For Medicare beneficiaries, this is the time of year to do some research. The open enrollment period is now underway, and ends this coming Wednesday, December 7. Any changes made to coverage take effect January 1.
Action isn’t required — plans generally renew automatically. But financial advisors urge clients to take advantage of open enrollment to read their plan’s fine print. Costs, coverage, and participating providers for prescription drugs and other crucial things may change from year to year.
Despite this, less than one-third of beneficiaries reviewed their plan during open enrollment in 2020, according to the Kaiser Family Foundation.
How Drug Plans Change
Around 64.5 million people are Medicare beneficiaries, the vast majority of which are over the age of 65. The program is broken down into four parts: A, B, C, and D.
During the open enrollment period, beneficiaries will want to review any changes made to their prescription drug plans( Part D) and Advantage Plans (Part C). Advantage Plans deliver Part A (hospital coverage), as well as Part B (outpatient care). Most Advantage Plans also cover Part D.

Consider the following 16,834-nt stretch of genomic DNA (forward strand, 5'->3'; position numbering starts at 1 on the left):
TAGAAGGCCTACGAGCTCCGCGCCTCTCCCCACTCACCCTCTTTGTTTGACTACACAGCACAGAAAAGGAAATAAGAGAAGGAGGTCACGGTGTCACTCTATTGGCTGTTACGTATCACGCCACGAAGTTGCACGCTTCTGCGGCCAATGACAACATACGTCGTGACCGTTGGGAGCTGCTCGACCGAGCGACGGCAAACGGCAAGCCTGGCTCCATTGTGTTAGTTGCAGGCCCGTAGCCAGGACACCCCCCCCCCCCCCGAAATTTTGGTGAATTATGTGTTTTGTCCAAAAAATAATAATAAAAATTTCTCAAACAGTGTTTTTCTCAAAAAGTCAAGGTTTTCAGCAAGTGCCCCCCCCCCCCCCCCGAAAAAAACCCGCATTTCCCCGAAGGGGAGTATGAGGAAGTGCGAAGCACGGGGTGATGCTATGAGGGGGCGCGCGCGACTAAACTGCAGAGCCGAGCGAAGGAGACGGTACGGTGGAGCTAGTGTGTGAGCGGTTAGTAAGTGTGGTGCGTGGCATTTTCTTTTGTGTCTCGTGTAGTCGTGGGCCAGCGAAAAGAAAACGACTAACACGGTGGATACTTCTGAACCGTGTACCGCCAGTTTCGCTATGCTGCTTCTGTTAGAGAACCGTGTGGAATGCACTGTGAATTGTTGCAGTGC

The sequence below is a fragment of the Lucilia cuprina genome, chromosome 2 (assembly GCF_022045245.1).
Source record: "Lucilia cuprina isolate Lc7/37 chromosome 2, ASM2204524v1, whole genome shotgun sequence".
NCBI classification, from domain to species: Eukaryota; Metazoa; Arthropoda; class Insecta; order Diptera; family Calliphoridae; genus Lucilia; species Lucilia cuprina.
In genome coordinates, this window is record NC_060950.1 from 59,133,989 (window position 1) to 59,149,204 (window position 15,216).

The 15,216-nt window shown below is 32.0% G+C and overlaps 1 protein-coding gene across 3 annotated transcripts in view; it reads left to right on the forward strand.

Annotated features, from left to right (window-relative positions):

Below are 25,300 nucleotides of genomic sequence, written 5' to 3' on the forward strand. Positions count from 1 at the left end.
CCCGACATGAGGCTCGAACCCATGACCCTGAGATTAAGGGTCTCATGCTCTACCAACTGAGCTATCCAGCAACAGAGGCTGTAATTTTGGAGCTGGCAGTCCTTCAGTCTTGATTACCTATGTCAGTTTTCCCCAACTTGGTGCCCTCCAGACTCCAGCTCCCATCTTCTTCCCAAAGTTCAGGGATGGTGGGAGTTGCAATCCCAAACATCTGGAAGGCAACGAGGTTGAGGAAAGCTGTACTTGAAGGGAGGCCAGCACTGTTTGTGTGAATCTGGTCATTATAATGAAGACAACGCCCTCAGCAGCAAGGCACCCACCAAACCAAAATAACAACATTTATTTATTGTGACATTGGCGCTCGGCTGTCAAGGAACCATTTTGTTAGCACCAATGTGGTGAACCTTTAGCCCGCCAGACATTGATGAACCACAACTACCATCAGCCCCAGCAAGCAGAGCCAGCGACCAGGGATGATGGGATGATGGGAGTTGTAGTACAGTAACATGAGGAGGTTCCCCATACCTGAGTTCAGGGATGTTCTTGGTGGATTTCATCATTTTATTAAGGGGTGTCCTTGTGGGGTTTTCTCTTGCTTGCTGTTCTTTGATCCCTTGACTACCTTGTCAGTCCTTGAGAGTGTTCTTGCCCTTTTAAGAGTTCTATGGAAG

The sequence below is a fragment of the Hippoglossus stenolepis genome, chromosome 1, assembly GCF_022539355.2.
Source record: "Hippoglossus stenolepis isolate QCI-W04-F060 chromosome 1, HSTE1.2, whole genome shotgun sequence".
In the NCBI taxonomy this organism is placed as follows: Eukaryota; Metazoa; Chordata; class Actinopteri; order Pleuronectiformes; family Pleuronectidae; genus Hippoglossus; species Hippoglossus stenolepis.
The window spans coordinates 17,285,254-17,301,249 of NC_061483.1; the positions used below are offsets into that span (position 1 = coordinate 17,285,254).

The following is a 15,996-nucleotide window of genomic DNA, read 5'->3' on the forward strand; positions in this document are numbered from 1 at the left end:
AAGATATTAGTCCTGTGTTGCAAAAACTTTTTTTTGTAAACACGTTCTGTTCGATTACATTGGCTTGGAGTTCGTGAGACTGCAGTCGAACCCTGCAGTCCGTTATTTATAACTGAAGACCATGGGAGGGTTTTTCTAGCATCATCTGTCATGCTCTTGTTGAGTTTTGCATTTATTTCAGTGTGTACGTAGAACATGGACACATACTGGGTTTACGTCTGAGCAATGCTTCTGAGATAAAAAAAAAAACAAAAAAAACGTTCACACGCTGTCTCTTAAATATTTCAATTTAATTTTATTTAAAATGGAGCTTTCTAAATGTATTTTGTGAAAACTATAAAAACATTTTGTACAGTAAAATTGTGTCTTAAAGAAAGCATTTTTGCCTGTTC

Pay attention to monthly premiums, copays, deductibles, and other out-of-pocket expenses, which are often subject to change. Also, know that while Advantage Plans offer some flexibility, standalone Part D plans are locked in after January 1.
What’s the Advantage?
While a beneficiary could simply enroll in Part A and/or Part B, Advantage Plans offer additional benefits. This can include a $200 to $400 credit for buying over-the-counter medicine, as well as refunded transportation to and from doctor appointments. That said, Advantage Plans are even more important to check each year, as those benefits can change.
Also, heading into 2023, there are some changes to Medicare associated with the climate, tax, and health care spending bill passed by Congress this past summer. With the deadline rapidly approaching, this year more than ever, it might pay to do some research.
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